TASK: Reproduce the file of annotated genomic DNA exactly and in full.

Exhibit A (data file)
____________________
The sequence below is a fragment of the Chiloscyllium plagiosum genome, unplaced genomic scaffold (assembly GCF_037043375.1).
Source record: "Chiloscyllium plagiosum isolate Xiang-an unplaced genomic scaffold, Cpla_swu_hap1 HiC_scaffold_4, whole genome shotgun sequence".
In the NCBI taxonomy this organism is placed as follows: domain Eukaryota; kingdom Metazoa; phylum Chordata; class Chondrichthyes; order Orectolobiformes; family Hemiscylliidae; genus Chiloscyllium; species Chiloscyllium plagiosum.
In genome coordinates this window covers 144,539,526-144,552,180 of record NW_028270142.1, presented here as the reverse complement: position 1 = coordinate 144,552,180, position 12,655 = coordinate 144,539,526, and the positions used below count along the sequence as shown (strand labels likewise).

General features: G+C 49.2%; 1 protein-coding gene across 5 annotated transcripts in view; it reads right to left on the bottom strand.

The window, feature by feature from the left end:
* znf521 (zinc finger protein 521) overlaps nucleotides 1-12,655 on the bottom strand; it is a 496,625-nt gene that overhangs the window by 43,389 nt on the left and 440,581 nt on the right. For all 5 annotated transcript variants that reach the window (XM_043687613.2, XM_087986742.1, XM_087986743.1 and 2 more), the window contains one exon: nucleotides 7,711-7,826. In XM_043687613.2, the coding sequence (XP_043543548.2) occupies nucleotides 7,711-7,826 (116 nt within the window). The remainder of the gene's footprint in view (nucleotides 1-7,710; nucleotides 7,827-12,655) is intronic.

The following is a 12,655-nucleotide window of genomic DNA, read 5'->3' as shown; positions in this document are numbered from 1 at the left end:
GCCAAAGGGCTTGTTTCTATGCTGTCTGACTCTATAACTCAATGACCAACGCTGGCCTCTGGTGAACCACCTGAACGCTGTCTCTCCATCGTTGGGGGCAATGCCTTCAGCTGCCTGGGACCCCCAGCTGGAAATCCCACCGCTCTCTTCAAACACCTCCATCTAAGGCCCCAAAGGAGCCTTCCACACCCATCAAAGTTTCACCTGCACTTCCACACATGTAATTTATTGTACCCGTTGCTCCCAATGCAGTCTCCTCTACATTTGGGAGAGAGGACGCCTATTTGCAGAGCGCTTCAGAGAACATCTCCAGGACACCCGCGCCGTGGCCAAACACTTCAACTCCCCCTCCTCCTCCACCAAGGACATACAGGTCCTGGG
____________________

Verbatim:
The sequence below is a fragment of the Chiloscyllium plagiosum genome, unplaced genomic scaffold (assembly GCF_037043375.1).
Source record: "Chiloscyllium plagiosum isolate Xiang-an unplaced genomic scaffold, Cpla_swu_hap1 HiC_scaffold_4, whole genome shotgun sequence".
In the NCBI taxonomy this organism is placed as follows: domain Eukaryota; kingdom Metazoa; phylum Chordata; class Chondrichthyes; order Orectolobiformes; family Hemiscylliidae; genus Chiloscyllium; species Chiloscyllium plagiosum.
In genome coordinates this window covers 144,539,526-144,552,180 of record NW_028270142.1, presented here as the reverse complement: position 1 = coordinate 144,552,180, position 12,655 = coordinate 144,539,526, and the positions used below count along the sequence as shown (strand labels likewise).

General features: G+C 49.2%; 1 protein-coding gene across 5 annotated transcripts in view; it reads right to left on the bottom strand.

The window, feature by feature from the left end:
* znf521 (zinc finger protein 521) overlaps nucleotides 1-12,655 on the bottom strand; it is a 496,625-nt gene that overhangs the window by 43,389 nt on the left and 440,581 nt on the right. For all 5 annotated transcript variants that reach the window (XM_043687613.2, XM_087986742.1, XM_087986743.1 and 2 more), the window contains one exon: nucleotides 7,711-7,826. In XM_043687613.2, the coding sequence (XP_043543548.2) occupies nucleotides 7,711-7,826 (116 nt within the window). The remainder of the gene's footprint in view (nucleotides 1-7,710; nucleotides 7,827-12,655) is intronic.

The following is a 12,655-nucleotide window of genomic DNA, read 5'->3' as shown; positions in this document are numbered from 1 at the left end:
GCCAAAGGGCTTGTTTCTATGCTGTCTGACTCTATAACTCAATGACCAACGCTGGCCTCTGGTGAACCACCTGAACGCTGTCTCTCCATCGTTGGGGGCAATGCCTTCAGCTGCCTGGGACCCCCAGCTGGAAATCCCACCGCTCTCTTCAAACACCTCCATCTAAGGCCCCAAAGGAGCCTTCCACACCCATCAAAGTTTCACCTGCACTTCCACACATGTAATTTATTGTACCCGTTGCTCCCAATGCAGTCTCCTCTACATTTGGGAGAGAGGACGCCTATTTGCAGAGCGCTTCAGAGAACATCTCCAGGACACCCGCGCCGTGGCCAAACACTTCAACTCCCCCTCCTCCTCCACCAAGGACATACAGGTCCTGGG